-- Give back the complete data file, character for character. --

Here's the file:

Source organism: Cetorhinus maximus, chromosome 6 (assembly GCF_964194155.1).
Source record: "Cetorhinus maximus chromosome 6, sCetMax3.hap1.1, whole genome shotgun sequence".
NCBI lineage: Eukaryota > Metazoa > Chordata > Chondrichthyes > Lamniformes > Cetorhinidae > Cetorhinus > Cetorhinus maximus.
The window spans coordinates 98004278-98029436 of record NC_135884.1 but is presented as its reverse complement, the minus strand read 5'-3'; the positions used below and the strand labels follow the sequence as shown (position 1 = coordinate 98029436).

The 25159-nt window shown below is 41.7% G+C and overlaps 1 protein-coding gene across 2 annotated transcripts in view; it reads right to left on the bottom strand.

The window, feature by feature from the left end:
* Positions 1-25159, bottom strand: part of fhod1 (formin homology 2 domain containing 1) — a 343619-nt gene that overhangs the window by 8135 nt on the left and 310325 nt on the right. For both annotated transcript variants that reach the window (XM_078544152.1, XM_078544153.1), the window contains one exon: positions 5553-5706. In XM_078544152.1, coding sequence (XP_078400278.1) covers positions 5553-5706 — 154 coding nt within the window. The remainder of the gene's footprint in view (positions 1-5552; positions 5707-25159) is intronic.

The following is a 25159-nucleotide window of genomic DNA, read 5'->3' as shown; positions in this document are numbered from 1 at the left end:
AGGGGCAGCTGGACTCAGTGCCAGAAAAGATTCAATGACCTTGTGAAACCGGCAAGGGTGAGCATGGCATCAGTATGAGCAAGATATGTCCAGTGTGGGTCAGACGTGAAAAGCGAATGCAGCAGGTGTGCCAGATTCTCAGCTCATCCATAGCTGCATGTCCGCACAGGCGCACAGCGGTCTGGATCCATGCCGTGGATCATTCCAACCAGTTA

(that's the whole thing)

Source organism: Cetorhinus maximus, chromosome 6 (assembly GCF_964194155.1).
Source record: "Cetorhinus maximus chromosome 6, sCetMax3.hap1.1, whole genome shotgun sequence".
NCBI lineage: Eukaryota > Metazoa > Chordata > Chondrichthyes > Lamniformes > Cetorhinidae > Cetorhinus > Cetorhinus maximus.
The window spans coordinates 98004278-98029436 of record NC_135884.1 but is presented as its reverse complement, the minus strand read 5'-3'; the positions used below and the strand labels follow the sequence as shown (position 1 = coordinate 98029436).

The 25159-nt window shown below is 41.7% G+C and overlaps 1 protein-coding gene across 2 annotated transcripts in view; it reads right to left on the bottom strand.

The window, feature by feature from the left end:
* Positions 1-25159, bottom strand: part of fhod1 (formin homology 2 domain containing 1) — a 343619-nt gene that overhangs the window by 8135 nt on the left and 310325 nt on the right. For both annotated transcript variants that reach the window (XM_078544152.1, XM_078544153.1), the window contains one exon: positions 5553-5706. In XM_078544152.1, coding sequence (XP_078400278.1) covers positions 5553-5706 — 154 coding nt within the window. The remainder of the gene's footprint in view (positions 1-5552; positions 5707-25159) is intronic.

The following is a 25159-nucleotide window of genomic DNA, read 5'->3' as shown; positions in this document are numbered from 1 at the left end:
AGGGGCAGCTGGACTCAGTGCCAGAAAAGATTCAATGACCTTGTGAAACCGGCAAGGGTGAGCATGGCATCAGTATGAGCAAGATATGTCCAGTGTGGGTCAGACGTGAAAAGCGAATGCAGCAGGTGTGCCAGATTCTCAGCTCATCCATAGCTGCATGTCCGCACAGGCGCACAGCGGTCTGGATCCATGCCGTGGATCATTCCAACCAGTTA